Tag Archive | Roy Rogers

Memoir of a 70-Year-Old Super Hero

Do you ever fantasize about being a super hero like Superman, Wonder Woman, or even an old fashioned hero like Roy Rogers or Robin Hood and Maid Marian?

I just finished reading a book about a woman that I can somewhat identify with. She’s about my age. She quit her job as a counselor and social worker to begin a new adventure. She plays the piano to relax. Several years ago she moved to Honduras and began an amazing adventure. She became a super hero in my mind, although she would never make that claim herself. Here’s a blurb from the back cover of the book, EMOTIONAL WITNESS: My Seven-Year Journey as an Aid Worker into the Heart of Honduras.

51smFhUIbL._SX322_BO1204203200_In her 60s, and living in Seattle, Ellen Lippman Finn on a whim signed up for a homestay visit to learn Spanish in Honduras. What began as a two-week vacation became a journey that would transform her life.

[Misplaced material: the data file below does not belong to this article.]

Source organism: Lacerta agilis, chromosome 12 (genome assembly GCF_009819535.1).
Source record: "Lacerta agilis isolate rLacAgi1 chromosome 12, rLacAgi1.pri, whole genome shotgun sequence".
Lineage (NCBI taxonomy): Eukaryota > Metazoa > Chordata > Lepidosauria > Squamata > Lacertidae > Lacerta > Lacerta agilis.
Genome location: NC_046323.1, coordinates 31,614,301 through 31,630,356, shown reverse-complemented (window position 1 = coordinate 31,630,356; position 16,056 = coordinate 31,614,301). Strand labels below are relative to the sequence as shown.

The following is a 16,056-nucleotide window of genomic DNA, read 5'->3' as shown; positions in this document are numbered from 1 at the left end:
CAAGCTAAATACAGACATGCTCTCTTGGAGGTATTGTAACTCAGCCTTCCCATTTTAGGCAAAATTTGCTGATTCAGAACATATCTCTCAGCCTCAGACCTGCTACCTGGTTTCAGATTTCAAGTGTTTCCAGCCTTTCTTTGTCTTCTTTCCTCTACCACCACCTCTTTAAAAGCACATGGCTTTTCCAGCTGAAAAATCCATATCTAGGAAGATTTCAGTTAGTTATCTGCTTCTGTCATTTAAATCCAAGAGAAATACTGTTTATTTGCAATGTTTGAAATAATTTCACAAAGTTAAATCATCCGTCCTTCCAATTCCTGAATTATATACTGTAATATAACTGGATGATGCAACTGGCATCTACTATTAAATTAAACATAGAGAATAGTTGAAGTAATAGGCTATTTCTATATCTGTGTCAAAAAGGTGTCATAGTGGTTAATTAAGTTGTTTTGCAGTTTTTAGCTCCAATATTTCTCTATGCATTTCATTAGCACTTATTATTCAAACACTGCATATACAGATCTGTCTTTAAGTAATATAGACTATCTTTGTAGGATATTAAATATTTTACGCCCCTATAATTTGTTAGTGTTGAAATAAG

It would be love at first sight for the former social worker and jazz musician. She fell hard  for the people living in Copan Ruinas and the surrounding mountains of western Honduras. She divested herself of her possessions in the U.S., and moved permanently to the area, where she felt at home for the first time in 50 years.

When Ellen first moved to Honduras, she focused her energy on raising funds to provide school supplies for children living in the rural villages nearby. One school she visited had no blackboard, no desks, not even any books. The teacher taught arithmetic by drawing numbers with a stick in the sand.

But the lack of school supplies was just one problem. The extreme poverty of the area meant little food and serious malnutrition. Ellen turned to her North American friends to raise funds for food and clothing as well as school supplies.